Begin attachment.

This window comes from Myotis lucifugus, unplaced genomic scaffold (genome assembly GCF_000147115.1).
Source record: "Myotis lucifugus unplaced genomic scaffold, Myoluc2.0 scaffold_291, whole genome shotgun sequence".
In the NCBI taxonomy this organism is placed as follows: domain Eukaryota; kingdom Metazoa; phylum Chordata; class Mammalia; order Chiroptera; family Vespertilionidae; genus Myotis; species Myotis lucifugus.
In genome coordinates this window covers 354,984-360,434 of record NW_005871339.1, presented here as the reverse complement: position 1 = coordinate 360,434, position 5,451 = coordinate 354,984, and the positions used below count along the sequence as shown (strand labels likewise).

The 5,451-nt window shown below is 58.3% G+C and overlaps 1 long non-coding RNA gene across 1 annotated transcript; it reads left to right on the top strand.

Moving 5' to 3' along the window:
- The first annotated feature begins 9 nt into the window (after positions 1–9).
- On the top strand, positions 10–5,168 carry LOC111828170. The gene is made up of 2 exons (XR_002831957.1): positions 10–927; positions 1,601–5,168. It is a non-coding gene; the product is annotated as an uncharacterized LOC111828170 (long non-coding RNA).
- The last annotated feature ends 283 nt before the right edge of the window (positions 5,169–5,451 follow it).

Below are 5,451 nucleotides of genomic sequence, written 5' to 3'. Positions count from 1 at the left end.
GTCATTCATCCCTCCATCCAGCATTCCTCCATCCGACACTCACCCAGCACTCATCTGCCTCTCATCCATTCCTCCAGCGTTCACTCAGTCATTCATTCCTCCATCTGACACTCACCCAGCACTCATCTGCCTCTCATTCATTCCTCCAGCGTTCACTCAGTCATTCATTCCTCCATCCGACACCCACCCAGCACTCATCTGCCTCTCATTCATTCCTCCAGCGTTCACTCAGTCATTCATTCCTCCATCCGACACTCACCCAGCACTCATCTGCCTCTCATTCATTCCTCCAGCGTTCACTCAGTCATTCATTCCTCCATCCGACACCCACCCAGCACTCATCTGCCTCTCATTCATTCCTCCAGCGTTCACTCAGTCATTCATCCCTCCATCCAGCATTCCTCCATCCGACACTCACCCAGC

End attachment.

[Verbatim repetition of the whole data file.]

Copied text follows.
This window comes from Myotis lucifugus, unplaced genomic scaffold (genome assembly GCF_000147115.1).
Source record: "Myotis lucifugus unplaced genomic scaffold, Myoluc2.0 scaffold_291, whole genome shotgun sequence".
In the NCBI taxonomy this organism is placed as follows: domain Eukaryota; kingdom Metazoa; phylum Chordata; class Mammalia; order Chiroptera; family Vespertilionidae; genus Myotis; species Myotis lucifugus.
In genome coordinates this window covers 354,984-360,434 of record NW_005871339.1, presented here as the reverse complement: position 1 = coordinate 360,434, position 5,451 = coordinate 354,984, and the positions used below count along the sequence as shown (strand labels likewise).

The 5,451-nt window shown below is 58.3% G+C and overlaps 1 long non-coding RNA gene across 1 annotated transcript; it reads left to right on the top strand.

Moving 5' to 3' along the window:
- The first annotated feature begins 9 nt into the window (after positions 1–9).
- On the top strand, positions 10–5,168 carry LOC111828170. The gene is made up of 2 exons (XR_002831957.1): positions 10–927; positions 1,601–5,168. It is a non-coding gene; the product is annotated as an uncharacterized LOC111828170 (long non-coding RNA).
- The last annotated feature ends 283 nt before the right edge of the window (positions 5,169–5,451 follow it).

Below are 5,451 nucleotides of genomic sequence, written 5' to 3'. Positions count from 1 at the left end.
GTCATTCATCCCTCCATCCAGCATTCCTCCATCCGACACTCACCCAGCACTCATCTGCCTCTCATCCATTCCTCCAGCGTTCACTCAGTCATTCATTCCTCCATCTGACACTCACCCAGCACTCATCTGCCTCTCATTCATTCCTCCAGCGTTCACTCAGTCATTCATTCCTCCATCCGACACCCACCCAGCACTCATCTGCCTCTCATTCATTCCTCCAGCGTTCACTCAGTCATTCATTCCTCCATCCGACACTCACCCAGCACTCATCTGCCTCTCATTCATTCCTCCAGCGTTCACTCAGTCATTCATTCCTCCATCCGACACCCACCCAGCACTCATCTGCCTCTCATTCATTCCTCCAGCGTTCACTCAGTCATTCATCCCTCCATCCAGCATTCCTCCATCCGACACTCACCCAGC